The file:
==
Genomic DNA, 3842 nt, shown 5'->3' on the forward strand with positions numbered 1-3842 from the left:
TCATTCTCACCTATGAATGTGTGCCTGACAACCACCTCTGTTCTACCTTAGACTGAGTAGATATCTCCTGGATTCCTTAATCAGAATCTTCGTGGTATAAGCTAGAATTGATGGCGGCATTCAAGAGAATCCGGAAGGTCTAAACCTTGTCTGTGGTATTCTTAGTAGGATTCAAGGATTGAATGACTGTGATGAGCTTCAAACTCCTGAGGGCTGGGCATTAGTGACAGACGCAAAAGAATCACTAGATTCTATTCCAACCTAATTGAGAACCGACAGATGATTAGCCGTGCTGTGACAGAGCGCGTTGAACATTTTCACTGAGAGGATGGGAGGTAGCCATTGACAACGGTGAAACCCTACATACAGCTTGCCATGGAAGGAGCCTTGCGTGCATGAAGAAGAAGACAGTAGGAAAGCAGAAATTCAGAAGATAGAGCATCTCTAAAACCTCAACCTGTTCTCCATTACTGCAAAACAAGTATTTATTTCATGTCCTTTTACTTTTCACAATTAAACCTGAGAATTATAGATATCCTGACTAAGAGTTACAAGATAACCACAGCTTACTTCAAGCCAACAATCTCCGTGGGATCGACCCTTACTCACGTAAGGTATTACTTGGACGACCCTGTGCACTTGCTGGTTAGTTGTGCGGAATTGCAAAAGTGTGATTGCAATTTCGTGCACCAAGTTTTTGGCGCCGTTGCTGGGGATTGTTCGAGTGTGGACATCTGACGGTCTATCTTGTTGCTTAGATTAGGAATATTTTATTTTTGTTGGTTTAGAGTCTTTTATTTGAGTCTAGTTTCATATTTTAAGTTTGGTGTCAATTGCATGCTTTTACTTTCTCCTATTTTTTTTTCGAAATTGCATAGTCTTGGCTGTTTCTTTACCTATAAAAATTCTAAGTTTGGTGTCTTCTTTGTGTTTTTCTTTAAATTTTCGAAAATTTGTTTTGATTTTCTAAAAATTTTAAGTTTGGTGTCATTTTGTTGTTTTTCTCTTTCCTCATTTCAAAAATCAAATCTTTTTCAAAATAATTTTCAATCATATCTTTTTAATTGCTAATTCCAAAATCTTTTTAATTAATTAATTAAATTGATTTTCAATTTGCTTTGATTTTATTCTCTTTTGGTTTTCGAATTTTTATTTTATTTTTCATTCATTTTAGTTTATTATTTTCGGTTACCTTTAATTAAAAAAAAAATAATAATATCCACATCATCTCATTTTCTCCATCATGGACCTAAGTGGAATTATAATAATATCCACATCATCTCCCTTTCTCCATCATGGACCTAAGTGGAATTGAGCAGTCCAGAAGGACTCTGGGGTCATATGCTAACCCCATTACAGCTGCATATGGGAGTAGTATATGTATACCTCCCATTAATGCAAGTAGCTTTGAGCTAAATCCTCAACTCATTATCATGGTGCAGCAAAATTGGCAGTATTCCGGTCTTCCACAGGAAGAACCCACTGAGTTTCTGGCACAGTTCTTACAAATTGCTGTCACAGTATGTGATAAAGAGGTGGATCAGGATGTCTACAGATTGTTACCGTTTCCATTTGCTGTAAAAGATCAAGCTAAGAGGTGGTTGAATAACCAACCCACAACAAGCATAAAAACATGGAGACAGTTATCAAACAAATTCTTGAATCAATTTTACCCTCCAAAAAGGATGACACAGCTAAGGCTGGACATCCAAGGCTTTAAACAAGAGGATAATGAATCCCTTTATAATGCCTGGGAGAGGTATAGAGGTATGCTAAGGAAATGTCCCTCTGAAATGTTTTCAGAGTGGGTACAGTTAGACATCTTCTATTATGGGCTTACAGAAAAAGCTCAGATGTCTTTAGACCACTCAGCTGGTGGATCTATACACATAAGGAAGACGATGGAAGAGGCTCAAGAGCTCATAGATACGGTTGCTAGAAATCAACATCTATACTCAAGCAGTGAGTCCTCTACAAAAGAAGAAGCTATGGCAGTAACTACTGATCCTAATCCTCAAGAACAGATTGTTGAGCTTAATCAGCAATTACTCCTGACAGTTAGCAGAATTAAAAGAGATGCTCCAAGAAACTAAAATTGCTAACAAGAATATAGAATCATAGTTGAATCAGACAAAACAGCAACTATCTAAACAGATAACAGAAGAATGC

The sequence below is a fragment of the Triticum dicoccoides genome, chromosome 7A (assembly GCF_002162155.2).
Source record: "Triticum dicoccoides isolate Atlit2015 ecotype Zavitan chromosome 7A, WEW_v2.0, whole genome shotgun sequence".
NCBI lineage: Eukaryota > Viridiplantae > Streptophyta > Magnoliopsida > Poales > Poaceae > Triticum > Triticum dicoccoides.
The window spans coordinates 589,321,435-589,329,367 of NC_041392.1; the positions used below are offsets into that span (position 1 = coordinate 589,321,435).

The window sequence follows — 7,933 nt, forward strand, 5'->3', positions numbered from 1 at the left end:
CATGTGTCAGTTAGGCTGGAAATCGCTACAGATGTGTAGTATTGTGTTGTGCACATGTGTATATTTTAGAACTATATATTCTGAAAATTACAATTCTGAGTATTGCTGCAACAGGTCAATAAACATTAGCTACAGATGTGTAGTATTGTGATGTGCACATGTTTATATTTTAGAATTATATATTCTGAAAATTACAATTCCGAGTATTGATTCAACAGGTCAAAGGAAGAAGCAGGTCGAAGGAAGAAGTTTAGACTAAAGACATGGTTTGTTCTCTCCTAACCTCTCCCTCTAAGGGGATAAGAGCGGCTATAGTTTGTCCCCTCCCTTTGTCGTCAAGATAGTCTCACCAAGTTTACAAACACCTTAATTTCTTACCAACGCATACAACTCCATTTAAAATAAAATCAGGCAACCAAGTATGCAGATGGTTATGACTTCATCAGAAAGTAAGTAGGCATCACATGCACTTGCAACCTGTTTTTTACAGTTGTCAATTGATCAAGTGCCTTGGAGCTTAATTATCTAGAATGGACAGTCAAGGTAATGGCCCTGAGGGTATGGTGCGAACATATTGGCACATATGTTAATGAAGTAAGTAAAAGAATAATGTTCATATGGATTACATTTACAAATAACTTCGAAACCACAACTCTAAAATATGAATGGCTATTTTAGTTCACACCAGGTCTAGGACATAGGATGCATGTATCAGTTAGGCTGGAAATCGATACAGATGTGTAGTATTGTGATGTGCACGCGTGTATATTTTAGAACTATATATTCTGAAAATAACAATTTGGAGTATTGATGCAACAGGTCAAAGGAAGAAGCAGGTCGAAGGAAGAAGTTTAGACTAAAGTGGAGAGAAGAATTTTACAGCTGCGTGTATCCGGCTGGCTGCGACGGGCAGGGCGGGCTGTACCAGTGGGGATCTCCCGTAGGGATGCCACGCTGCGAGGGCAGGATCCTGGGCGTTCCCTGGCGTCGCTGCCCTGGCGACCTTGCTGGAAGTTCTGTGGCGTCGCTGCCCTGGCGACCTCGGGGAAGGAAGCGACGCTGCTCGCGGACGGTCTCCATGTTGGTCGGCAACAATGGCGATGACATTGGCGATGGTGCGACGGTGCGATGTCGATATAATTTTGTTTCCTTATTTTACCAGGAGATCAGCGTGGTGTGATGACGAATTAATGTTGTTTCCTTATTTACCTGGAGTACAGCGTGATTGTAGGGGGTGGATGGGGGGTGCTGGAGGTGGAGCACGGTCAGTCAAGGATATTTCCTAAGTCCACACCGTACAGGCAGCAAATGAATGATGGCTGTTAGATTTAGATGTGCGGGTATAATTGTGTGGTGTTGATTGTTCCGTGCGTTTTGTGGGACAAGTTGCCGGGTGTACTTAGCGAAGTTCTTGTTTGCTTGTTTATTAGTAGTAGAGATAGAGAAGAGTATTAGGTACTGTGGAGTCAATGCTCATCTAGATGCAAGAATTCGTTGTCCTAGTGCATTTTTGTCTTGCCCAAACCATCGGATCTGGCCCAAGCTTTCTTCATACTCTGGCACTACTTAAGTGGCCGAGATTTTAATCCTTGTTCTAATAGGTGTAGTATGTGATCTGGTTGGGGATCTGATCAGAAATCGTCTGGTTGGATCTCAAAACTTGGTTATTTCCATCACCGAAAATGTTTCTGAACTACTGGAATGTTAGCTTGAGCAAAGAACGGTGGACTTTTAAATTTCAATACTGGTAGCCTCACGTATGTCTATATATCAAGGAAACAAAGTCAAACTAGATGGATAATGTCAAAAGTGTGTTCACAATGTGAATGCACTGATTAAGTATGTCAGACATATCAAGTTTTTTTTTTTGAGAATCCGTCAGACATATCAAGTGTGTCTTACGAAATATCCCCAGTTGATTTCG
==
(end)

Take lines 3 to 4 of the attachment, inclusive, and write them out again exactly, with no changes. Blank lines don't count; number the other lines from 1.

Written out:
The sequence below is a fragment of the Triticum dicoccoides genome, chromosome 7A (assembly GCF_002162155.2).
Source record: "Triticum dicoccoides isolate Atlit2015 ecotype Zavitan chromosome 7A, WEW_v2.0, whole genome shotgun sequence".